Copy of a letter received by Mrs. Margaret Hilliard from the Pension Department, Washington, D.C., and explains itself.
Enter a grandparent's name to get started.
Department of the Interior,
Bureau of Pensions,
Madam: Washington, D.C. Nov. 15, 1895
In response to your request for the military record of Robert Love, a soldier of the Revolutionary War, I have the honor to advise you that in April, 1833, while residing in Waynesville, in the County of Haywood, N.C. he made an application for pension, and from an examination of the papers it appears that he first entered the service in the year 1776, and was engaged for about three months as a Teamster under Col. William Christie, in an expedition against the Cherokee Indians; and in the year 1777, served about three months in the same capacity at Fort Henry, on Long Island, Holston River. In the year 1778 he was stationed at Fort Robertson, which was located at the head of the Clinch and Sandy rivers, in what was then Montgomery County, Virginia, and served as Sergeant in Captain Jehu Stephens’ Company against the Shawnee Indians, from the month of April to October; 1780 served about six months against the Tories as a Lieutenant under Col. William Campbell, but the name of this Captain he could not remember. This service was rendered on Tom’s Creek, New River, Cripple Creek, at the Moravian Old Town in North Carolina, and on an excursion up to near the Shallow Ford of the Yadkin; in 1781 was engaged about two months in Guilford County, North Carolina, and in that vicinity against Cornwallis, and was in the battle with his Army at Wetzell’s Mills on the 6th of March of that year; the name of his Captain this year he did not state, but his Regiment was commanded by Col. William Preston; in 1782 was stationed at Fort Robertson as a Lieutenant in Captain William Love’s company, from June to October.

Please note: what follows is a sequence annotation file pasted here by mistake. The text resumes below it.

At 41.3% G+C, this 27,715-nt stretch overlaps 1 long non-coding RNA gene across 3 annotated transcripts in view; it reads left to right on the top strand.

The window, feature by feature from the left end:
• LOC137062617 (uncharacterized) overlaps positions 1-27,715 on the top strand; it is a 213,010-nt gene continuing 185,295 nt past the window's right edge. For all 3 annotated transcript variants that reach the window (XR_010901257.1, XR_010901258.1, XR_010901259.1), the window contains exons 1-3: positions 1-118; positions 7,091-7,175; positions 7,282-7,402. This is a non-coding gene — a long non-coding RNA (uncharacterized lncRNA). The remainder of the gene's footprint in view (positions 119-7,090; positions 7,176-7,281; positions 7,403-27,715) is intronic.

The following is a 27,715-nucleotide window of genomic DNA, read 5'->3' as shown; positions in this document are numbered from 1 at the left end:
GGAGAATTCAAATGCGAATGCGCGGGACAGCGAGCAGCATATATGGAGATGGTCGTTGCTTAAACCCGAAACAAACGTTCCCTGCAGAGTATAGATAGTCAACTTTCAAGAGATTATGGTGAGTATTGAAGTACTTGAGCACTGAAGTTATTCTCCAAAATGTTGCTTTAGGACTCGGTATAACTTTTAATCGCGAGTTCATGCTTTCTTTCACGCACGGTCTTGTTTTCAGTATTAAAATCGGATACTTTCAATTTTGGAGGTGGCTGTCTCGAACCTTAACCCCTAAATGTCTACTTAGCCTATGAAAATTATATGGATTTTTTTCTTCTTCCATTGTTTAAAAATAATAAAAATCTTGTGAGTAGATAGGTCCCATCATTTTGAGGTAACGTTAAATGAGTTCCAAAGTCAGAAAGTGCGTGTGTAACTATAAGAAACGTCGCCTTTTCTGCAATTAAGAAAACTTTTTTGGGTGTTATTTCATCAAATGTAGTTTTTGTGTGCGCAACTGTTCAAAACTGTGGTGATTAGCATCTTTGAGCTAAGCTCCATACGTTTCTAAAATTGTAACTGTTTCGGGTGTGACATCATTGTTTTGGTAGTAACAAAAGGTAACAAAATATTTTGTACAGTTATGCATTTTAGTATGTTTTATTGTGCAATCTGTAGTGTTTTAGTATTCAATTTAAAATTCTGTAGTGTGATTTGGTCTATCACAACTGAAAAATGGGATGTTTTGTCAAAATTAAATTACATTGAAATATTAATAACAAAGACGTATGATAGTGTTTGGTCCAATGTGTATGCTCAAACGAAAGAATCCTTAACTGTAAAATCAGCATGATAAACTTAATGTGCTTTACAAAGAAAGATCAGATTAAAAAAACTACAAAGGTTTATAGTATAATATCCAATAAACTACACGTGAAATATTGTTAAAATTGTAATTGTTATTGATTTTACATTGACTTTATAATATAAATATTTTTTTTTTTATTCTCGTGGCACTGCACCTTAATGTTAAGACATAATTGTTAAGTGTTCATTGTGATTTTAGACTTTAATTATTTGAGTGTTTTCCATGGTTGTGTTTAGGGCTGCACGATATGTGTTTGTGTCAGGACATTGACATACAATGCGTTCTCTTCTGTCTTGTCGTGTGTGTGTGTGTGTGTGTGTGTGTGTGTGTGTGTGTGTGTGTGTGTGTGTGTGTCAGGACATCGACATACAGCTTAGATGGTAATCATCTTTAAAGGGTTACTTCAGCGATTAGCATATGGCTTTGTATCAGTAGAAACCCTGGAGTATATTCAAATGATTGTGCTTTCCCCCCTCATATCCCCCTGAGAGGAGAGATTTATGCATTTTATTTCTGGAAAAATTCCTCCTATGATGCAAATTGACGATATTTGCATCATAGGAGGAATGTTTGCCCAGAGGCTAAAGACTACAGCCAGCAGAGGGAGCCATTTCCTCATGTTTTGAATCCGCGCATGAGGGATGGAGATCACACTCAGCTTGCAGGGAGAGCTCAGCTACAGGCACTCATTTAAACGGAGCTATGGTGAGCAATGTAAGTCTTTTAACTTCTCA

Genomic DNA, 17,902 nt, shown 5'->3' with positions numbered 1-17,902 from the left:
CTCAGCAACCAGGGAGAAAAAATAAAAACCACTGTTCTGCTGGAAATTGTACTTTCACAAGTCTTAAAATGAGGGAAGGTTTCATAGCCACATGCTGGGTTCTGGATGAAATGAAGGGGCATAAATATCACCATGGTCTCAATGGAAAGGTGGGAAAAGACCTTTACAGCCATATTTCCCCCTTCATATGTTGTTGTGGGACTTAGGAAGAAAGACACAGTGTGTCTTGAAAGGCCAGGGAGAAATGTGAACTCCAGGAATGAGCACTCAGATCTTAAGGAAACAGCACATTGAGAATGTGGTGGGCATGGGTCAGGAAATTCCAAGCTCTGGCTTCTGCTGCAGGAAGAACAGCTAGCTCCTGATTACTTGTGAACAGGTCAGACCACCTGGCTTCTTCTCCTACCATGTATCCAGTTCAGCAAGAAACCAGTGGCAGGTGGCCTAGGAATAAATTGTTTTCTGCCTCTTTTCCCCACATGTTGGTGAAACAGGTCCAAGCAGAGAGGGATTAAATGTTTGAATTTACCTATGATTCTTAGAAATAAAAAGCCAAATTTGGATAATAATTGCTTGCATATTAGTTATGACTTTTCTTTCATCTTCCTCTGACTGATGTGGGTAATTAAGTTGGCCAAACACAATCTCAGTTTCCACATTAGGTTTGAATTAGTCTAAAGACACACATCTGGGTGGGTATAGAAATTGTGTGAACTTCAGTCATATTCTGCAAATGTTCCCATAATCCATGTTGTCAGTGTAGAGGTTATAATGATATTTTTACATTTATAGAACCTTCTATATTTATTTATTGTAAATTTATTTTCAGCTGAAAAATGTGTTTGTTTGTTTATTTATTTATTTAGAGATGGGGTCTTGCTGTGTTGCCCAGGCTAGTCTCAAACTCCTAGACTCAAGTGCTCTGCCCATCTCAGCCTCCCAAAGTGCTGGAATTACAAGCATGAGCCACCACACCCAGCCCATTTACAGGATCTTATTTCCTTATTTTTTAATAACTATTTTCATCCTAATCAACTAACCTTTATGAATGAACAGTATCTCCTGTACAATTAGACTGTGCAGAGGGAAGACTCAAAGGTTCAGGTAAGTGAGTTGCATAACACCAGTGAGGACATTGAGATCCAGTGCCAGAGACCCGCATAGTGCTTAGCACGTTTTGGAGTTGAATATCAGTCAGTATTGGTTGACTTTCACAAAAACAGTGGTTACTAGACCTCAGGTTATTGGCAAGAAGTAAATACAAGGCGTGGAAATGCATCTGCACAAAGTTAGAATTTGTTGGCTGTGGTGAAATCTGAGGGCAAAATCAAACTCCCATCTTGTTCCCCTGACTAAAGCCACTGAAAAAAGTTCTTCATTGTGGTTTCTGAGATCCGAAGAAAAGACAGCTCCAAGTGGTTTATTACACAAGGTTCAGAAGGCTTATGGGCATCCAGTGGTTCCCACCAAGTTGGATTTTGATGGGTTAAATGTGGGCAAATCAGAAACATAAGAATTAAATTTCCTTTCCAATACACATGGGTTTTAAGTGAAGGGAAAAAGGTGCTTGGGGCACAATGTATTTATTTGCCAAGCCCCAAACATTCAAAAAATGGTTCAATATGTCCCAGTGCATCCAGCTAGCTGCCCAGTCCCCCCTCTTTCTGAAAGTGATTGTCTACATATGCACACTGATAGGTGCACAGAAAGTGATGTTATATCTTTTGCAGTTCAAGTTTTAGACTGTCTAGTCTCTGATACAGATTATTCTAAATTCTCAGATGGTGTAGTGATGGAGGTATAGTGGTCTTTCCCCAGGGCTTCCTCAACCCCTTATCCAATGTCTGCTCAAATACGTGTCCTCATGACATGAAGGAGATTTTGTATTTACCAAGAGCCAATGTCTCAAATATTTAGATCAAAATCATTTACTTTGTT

He was born in Augusta County, Virginia, in the year 1760, and when called into service was residing in Montgomery, now Wythe County, Virginia. He afterwards lived in the County of Washington, then in the State of North Carolina, but now in the State of Tennessee.